EMOTIONS AND LEARNING DISABILITIES
I said in my title page smart people with LD lead a topsy turvey life. Here’s why:
When smart people with learning gaps are functioning in their areas of strength, their emotions can ran the gamut between a quiet sense of satisfaction to excitement or joy in new learning and accomplishments. This pleasure of approval within oneself (and enhanced by others) leads to feelings of happiness, fulfillment, and contentment. One’s self esteem is nurtured by one’s sense of accomplishments.
But, here’s the rub: people in areas of strength function effectively and competently. Unfortunately it is assumed or expected that this high level of functioning is applicable in all of one’s functioning. Because of this expectation, people become disappointed in themselves when they struggle and/or fail. If this sense of disappointment is only sporadic, then more learning can evolve.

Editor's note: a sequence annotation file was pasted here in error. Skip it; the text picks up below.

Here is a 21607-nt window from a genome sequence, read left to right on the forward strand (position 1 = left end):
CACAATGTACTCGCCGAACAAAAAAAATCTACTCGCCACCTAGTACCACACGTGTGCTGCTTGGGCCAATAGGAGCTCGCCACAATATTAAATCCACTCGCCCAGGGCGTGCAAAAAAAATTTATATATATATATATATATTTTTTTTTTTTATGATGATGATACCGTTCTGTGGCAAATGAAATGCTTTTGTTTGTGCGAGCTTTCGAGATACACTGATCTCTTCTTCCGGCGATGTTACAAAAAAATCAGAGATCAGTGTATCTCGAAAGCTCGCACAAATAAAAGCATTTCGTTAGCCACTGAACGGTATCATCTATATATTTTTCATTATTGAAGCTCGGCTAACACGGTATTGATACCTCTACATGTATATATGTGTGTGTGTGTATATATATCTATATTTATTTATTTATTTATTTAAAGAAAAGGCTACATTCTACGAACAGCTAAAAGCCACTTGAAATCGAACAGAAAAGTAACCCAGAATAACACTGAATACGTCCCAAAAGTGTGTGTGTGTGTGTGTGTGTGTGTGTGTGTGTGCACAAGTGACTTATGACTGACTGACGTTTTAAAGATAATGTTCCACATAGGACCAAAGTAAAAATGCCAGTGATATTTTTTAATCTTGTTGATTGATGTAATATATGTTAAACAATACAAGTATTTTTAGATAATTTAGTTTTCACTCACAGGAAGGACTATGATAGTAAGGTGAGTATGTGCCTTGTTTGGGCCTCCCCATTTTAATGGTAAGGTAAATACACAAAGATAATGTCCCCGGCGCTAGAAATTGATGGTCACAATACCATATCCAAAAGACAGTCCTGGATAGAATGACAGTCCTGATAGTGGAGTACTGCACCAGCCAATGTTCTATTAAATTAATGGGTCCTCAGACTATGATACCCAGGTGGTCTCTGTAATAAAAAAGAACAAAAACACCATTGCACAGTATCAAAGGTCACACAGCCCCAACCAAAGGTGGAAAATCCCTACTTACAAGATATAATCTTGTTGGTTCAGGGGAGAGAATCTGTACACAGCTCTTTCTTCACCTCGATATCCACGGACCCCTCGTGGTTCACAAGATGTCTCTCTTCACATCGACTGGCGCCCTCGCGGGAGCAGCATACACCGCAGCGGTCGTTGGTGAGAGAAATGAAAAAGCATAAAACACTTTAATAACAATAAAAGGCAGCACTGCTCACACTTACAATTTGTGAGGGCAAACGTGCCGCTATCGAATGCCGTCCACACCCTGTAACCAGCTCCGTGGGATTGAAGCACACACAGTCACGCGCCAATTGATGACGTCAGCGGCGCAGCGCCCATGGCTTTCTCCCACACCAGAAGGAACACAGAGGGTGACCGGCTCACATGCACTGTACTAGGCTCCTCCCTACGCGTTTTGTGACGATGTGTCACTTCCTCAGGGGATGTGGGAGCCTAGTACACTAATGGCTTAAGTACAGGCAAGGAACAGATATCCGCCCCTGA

But when the disappointment is continual, like the dyslexic child who has to read every day, the ever present anxiety takes a terrible toll taken on one’s self esteem. Feelings of hopelessness, humiliation, shame, self-denigration can become the norm in one’s sense of oneself. This is one reason why living with learning disabilities is so difficult and why psychotherapy can be so helpful in disrupting this pattern.
Furthermore, because people with LD hate feeling stupid, there is this “walking on eggs” feeling because one never knows when humiliating exposure is around the corner. So, anticipation anxiety, over time, can become integrated into one’s sense of oneself. Psychotherapy again can be helpful.